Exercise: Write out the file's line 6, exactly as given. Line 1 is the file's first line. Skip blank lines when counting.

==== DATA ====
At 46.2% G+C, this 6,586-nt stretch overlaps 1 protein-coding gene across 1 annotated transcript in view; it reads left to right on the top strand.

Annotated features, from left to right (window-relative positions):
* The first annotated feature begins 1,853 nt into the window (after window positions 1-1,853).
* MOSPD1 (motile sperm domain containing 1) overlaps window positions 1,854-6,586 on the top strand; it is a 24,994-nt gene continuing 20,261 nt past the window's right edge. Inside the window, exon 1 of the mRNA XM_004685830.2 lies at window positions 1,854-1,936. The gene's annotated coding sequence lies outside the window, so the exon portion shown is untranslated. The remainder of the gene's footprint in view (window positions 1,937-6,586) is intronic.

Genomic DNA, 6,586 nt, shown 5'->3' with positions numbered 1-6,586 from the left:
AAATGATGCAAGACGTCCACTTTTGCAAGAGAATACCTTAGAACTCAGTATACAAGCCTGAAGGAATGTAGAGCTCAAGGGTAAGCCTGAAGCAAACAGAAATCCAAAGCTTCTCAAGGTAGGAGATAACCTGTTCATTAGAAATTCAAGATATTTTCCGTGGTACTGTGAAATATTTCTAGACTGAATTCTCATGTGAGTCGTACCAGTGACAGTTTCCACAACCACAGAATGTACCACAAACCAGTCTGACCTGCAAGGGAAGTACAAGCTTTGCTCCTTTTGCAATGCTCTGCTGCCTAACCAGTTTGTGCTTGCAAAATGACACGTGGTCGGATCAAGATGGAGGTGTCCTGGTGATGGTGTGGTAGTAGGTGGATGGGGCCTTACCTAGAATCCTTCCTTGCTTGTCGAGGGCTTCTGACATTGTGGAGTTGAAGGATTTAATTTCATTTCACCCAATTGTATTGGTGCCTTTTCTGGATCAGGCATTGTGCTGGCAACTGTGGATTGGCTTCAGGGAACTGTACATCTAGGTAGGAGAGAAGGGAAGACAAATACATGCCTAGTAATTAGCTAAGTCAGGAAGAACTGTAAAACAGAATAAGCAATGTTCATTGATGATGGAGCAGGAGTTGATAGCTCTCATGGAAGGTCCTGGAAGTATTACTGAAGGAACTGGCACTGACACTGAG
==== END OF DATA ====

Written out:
AAATGATGCAAGACGTCCACTTTTGCAAGAGAATACCTTAGAACTCAGTATACAAGCCTGAAGGAATGTAGAGCTCAAGGGTAAGCCTGAAGCAAACAGAAATCCAAAGCTTCTCAAGGTAGGAGATAACCTGTTCATTAGAAATTCAAGATATTTTCCGTGGTACTGTGAAATATTTCTAGACTGAATTCTCATGTGAGTCGTACCAGTGACAGTTTCCACAACCACAGAATGTACCACAAACCAGTCTGACCTGCAAGGGAAGTACAAGCTTTGCTCCTTTTGCAATGCTCTGCTGCCTAACCAGTTTGTGCTTGCAAAATGACACGTGGTCGGATCAAGATGGAGGTGTCCTGGTGATGGTGTGGTAGTAGGTGGATGGGGCCTTACCTAGAATCCTTCCTTGCTTGTCGAGGGCTTCTGACATTGTGGAGTTGAAGGATTTAATTTCATTTCACCCAATTGTATTGGTGCCTTTTCTGGATCAGGCATTGTGCTGGCAACTGTGGATTGGCTTCAGGGAACTGTACATCTAGGTAGGAGAGAAGGGAAGACAAATACATGCCTAGTAATTAGCTAAGTCAGGAAGAACTGTAAAACAGAATAAGCAATGTTCATTGATGATGGAGCAGGAGTTGATAGCTCTCATGGAAGGTCCTGGAAGTATTACTGAAGGAACTGGCACTGACACTGAG